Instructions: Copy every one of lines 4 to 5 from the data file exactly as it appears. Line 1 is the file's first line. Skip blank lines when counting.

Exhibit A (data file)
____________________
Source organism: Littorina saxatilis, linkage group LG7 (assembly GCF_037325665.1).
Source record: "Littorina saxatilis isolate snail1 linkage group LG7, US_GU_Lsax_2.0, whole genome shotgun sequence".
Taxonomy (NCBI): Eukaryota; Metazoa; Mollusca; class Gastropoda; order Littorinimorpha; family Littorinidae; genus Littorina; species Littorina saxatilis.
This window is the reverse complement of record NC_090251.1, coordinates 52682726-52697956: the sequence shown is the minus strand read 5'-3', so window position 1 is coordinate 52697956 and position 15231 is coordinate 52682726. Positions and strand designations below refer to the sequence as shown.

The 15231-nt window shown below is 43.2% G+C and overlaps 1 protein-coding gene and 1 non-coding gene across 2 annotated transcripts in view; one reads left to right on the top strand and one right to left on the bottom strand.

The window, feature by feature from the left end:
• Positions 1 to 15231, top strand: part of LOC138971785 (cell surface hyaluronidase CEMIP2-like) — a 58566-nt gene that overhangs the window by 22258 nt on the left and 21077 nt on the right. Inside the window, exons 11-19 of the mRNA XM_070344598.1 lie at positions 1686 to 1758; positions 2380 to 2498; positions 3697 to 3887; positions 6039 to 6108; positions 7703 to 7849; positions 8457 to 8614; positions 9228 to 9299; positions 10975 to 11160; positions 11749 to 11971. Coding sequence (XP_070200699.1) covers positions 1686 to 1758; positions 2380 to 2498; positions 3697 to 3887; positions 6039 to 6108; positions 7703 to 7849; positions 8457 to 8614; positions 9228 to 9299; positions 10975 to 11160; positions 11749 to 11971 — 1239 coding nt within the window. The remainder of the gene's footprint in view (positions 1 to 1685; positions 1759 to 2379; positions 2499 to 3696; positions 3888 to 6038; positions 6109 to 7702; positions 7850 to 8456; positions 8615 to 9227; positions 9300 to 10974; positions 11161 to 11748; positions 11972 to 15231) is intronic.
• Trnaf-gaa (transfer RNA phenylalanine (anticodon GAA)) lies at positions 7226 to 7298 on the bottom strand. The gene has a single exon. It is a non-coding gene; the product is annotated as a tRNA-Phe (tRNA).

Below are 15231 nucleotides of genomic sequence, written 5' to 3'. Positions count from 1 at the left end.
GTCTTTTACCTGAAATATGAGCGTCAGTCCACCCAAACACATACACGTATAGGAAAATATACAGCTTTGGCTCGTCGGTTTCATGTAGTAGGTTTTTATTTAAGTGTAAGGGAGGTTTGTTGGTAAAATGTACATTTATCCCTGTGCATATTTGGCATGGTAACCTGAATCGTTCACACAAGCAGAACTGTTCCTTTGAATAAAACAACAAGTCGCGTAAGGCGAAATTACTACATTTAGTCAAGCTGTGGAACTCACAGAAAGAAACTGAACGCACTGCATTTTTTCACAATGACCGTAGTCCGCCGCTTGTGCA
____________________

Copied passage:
This window is the reverse complement of record NC_090251.1, coordinates 52682726-52697956: the sequence shown is the minus strand read 5'-3', so window position 1 is coordinate 52697956 and position 15231 is coordinate 52682726. Positions and strand designations below refer to the sequence as shown.

The 15231-nt window shown below is 43.2% G+C and overlaps 1 protein-coding gene and 1 non-coding gene across 2 annotated transcripts in view; one reads left to right on the top strand and one right to left on the bottom strand.